The rules mandate that for “privacy and security reasons,” the director of the House records management service “shall, in all cases, redact or blacken” certain information, including the House member’s address, names of unmarried children below 18 years of age living in his household and exact location of real properties.
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House limits access to info on lawmakers’ SALNs
Jess Diaz (The Philippine Star) - February 1, 2019 - 12:00am

MANILA, Philippines — The House of Representatives will require any journalist or interested party to pay a P300 fee to obtain a copy of the statement of assets, liabilities and net worth (SALN) of any of its members.

To access the SALNs of nearly 300 House members, one would have to shell out at least P90,000 – if the request for a copy is granted.

The fee, as stipulated in Resolution 2467 the House adopted on Wednesday, is for the “cost of reproduction and certification, exclusive of mailing cost and other related expenses.”

The resolution also prescribes strict rules on the filing by members of their SALN and access by the media and the public to such documents.

Even if one’s access request is granted and the required fee is paid, not all data about a member and his SALN will be available.

The rules mandate that for “privacy and security reasons,” the director of the House records management service “shall, in all cases, redact or blacken” certain information, including the House member’s address, names of unmarried children below 18 years of age living in his household and exact location of real properties.

Also to be redacted or crossed out so they could not be read are the member’s business and financial interests, names of relatives in government and details of government-issued identification cards.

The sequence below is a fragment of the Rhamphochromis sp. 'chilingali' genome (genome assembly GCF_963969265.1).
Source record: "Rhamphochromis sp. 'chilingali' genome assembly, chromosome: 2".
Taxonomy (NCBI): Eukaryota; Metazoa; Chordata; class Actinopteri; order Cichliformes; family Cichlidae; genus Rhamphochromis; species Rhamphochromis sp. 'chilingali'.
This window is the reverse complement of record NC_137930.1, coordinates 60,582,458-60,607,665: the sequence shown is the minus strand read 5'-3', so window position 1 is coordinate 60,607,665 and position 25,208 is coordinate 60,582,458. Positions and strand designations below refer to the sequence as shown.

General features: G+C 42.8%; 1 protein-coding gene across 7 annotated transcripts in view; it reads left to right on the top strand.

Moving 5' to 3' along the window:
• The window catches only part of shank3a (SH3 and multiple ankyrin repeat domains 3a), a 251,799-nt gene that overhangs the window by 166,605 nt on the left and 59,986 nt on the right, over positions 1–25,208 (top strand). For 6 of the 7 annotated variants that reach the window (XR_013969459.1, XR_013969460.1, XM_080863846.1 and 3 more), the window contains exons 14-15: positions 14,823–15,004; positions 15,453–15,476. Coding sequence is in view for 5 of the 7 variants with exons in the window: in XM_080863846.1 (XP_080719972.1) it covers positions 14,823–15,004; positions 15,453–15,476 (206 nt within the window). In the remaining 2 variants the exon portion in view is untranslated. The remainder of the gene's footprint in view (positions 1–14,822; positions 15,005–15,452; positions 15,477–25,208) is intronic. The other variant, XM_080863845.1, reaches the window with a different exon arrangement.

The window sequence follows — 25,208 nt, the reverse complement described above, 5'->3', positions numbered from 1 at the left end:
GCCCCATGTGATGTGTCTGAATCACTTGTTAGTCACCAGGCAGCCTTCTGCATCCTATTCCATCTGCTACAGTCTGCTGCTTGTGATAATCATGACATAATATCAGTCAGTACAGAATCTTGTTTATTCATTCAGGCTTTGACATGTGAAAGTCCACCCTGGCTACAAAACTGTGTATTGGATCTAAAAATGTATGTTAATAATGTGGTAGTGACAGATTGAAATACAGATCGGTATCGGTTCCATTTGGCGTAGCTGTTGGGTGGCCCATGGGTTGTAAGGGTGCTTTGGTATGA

The Code of Conduct and Ethical Standards for Public Officials and Employees requires lawmakers and other government personnel to declare their business and financial interests in any corporation or business entity so the public, including the media, would know if there are conflicts of interest, which such law prohibits.

Requests for copies of SALNs of House members, secretariat officers and other employees are to be filed with the office of the chamber’s secretary general in a prescribed form.

Requests will cover only the latest SALNs. Access to previous SALNs may be granted if determined to be justified by the secretary general and a SALN committee composed of several House members.

The requesting party will be asked to provide all information about him, purpose of the request and interest sought to be served and, if applicable, justification for access to previous SALNs.

For members of media, an affidavit of affiliation and a certification from his organization that he is a legitimate practitioner will also be required.

The requesting party will be asked to sign an undertaking that he will not use the SALN for any purpose other than the one stated in his request, will not use it commercially except as news material and will not use it in such a way that it would put the declarant in danger.

There are other prohibitions contained in the undertaking.

The SALN committee is empowered to grant or deny requests. In the case of the SALNs of House members, requests are to be approved by the House itself in plenary session.

Speaker Gloria Macapagal-Arroyo, Majority Leader Fredenil Castro and members of the SALN committee led by chair Rep. Yedda Marie Romualdez of Leyte and vice chair Rep. Raymond Democrito Mendoza of party-list TUCP are among the principal authors of Resolution 2467.

The other authors are Vicente Veloso of Leyte, Cristina Roa-Puno of Antipolo City, Joey Salceda of Albay, Milagros Magsaysay of Senior Citizens and Khalid Dimaporo of Lanao del Norte, who all sit in the SALN committee.

Roa-Puno has also tried to impose stricter rules on media coverage in the House.

LIABILITIES AND NET WORTH STATEMENT OF ASSETS
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